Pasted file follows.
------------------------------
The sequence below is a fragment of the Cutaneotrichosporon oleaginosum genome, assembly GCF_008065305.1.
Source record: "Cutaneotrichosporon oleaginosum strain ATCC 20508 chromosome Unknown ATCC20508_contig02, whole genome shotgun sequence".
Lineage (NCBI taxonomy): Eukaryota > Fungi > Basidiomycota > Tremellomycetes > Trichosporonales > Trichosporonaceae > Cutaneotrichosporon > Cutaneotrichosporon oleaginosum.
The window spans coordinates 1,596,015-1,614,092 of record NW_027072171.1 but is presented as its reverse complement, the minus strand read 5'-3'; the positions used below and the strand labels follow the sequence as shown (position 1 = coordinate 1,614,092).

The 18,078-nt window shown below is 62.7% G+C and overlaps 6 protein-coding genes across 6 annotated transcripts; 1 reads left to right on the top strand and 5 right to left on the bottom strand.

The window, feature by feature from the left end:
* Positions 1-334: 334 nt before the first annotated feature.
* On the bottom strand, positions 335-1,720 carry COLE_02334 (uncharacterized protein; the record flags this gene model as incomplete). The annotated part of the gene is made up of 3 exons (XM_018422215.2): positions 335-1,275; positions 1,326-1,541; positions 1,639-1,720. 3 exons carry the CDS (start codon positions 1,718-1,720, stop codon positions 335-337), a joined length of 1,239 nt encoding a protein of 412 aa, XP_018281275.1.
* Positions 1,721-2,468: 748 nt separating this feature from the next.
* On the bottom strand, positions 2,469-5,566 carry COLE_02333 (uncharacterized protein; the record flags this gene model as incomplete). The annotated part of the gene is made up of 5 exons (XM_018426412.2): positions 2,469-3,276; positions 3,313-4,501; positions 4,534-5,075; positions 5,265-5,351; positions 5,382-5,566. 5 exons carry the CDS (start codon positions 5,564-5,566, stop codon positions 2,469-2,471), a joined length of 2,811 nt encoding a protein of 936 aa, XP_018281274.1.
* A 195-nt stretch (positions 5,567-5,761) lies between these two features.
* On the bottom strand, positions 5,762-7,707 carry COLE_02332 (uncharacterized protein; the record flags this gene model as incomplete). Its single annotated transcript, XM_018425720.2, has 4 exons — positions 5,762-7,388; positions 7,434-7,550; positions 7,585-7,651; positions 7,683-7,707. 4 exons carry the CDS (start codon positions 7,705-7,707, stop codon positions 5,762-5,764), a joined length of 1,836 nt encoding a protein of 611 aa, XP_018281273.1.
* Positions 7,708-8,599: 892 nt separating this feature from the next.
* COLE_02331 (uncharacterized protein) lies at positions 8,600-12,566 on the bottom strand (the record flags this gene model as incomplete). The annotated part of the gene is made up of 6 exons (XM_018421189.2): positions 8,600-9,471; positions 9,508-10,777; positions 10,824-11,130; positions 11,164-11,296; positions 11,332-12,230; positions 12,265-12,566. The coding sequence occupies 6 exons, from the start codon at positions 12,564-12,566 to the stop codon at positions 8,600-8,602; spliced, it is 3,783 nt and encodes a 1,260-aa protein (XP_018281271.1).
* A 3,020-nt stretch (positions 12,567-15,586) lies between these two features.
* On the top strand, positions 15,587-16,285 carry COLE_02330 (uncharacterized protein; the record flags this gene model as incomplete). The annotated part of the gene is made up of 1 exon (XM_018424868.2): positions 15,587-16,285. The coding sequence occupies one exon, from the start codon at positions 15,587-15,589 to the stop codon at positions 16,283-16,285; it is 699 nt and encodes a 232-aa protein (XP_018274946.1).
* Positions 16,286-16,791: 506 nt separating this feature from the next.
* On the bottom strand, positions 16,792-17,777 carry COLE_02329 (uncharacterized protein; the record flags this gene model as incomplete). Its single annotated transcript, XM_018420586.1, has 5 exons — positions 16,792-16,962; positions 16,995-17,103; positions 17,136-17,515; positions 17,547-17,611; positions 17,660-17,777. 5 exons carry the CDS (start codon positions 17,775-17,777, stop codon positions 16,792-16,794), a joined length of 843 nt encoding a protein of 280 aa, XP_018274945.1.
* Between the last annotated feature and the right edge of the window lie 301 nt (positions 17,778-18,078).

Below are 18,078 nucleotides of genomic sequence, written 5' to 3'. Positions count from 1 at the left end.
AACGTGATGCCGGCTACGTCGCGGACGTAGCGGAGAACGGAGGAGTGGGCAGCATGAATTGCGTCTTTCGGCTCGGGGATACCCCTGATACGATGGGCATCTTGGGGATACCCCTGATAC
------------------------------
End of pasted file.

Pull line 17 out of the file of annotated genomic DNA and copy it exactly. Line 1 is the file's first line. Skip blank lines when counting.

* Positions 16,286-16,791: 506 nt separating this feature from the next.